Editor's note: Originally published June 5, 2018. Formatting updated January 2023.
Dental implants have traditionally enjoyed high survival rates as reported in the literature.1 Complications can occur, however, and dental implant failure and removal have been reported to be in the average range of 5% to 12%.2 After an implant is removed, the patient is left with a difficult decision regarding replacement options.3 A removable prosthesis may be a possibility, but it is often not the first choice of therapy. A fixed partial denture on adjacent natural teeth can also be a treatment option if there is a single implant site failure. This option is predicated, however, upon the patient agreeing to preparation of the natural teeth as well as the abutment teeth having enough periodontal support to withstand the forces of a bridge. Most of the time, the patient will choose to replace the failed dental implant with placement of another implant.
Replacement of a failed dental implant with a second implant has varying survival rates in the literature, and have been reported to be in the range of 69% to 91%.4,5 In addition to having lower success rates than the initial implants, replacement implants often require additional soft- and/or hard-tissue grafts, longer time to heal, new abutments/crowns, and possible additional financial costs for the patient. Prior to reimplantation, ascertaining the etiology of the initial implant failure is certainly warranted. In addition, methods to improve osseointegration of the replacement implant should be employed.
Here are three clinical tips to improve the dental implant survival rate after initial implant failure ...
Thorough removal of fibrous soft tissue from the dental implant socket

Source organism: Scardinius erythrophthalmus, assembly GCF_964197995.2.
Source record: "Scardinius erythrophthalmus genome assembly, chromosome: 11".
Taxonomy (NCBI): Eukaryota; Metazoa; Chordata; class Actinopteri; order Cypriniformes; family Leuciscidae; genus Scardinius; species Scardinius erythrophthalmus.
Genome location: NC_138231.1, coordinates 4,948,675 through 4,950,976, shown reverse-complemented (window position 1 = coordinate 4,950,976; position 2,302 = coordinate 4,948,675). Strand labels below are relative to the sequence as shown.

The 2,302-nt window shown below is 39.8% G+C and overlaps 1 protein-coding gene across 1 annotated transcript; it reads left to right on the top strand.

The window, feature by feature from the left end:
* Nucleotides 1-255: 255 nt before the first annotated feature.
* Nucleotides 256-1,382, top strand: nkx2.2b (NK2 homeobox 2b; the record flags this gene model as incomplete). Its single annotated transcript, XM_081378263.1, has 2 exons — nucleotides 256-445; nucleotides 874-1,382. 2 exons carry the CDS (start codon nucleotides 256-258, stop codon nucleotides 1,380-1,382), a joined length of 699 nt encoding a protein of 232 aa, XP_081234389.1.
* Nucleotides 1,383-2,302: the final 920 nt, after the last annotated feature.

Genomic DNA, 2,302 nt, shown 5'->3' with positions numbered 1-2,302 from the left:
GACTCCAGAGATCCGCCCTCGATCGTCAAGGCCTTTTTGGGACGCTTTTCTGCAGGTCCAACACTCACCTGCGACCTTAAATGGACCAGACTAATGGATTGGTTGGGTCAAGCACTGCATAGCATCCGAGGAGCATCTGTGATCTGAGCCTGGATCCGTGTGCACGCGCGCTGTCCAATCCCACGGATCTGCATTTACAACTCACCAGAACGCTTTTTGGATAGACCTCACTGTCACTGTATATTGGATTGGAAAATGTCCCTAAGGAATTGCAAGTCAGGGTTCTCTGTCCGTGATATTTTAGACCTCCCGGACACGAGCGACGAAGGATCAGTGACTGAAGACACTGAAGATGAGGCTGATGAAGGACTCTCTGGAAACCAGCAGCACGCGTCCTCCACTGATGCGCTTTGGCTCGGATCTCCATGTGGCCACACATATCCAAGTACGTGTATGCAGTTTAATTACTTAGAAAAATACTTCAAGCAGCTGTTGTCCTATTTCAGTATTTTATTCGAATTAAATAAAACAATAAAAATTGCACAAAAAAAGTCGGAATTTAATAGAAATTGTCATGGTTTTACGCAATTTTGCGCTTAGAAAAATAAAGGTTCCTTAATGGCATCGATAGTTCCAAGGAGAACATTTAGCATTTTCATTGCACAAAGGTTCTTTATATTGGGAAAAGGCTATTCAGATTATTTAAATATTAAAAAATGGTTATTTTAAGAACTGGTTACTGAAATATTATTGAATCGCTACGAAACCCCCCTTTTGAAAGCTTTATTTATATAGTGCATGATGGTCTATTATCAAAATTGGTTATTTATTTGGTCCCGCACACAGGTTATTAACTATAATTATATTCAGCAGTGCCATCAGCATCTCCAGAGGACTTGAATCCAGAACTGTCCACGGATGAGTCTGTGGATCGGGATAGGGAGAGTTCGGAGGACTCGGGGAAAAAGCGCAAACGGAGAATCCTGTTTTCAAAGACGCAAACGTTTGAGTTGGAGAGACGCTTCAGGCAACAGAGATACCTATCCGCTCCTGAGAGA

An implant that has lost integration can suffer from fibrous downgrowth (encapsulation) of the entire implant body (figure 1). This tissue acts a barrier to bone-to-implant contact and osseointegration of the replacement implant.6 It is imperative to thoroughly debride the implant socket and meticulously remove all soft tissue prior to implant placement. Proper instrumentation will allow the clinician to reach the apex of the implant socket and be sharp enough to perform curettage on the osseous walls of the socket (figure 2). After complete tissue removal, chemical modification is the next step.
Figure 1: Radiograph showing complete loss of integration and fibrous encapsulation
Figure 2: Slade Blade socket curette (Paradise Dental Technologies) being used to remove fibrous soft tissue from the residual implant socket
Complete debridement of bacteria in the implant socket and surrounding tissue
Failing implants that are afflicted with peri-implantitis usually are exposed to the same pathogens that affect natural teeth.7 These bacteria not only can coat an implant surface, but they also can be found in the surrounding peri-implant tissue. Complete removal of these bacteria via chemical detoxification of the residual implant socket and surrounding tissue can assist with removal of the pathogens (figure 3). Although both are effective, chemical modification with a neutral EDTA with a pH of 7.4 is a kinder alternative to tissue compared to 60% citric acid with a pH of 1. In addition, laser sterilization of the inflamed soft tissue surrounding the failed implant can help increase tissue tone during healing (figure 4).
Figure 3: Cotton pellets soaked with 60% citric acid used to detoxify an implant socket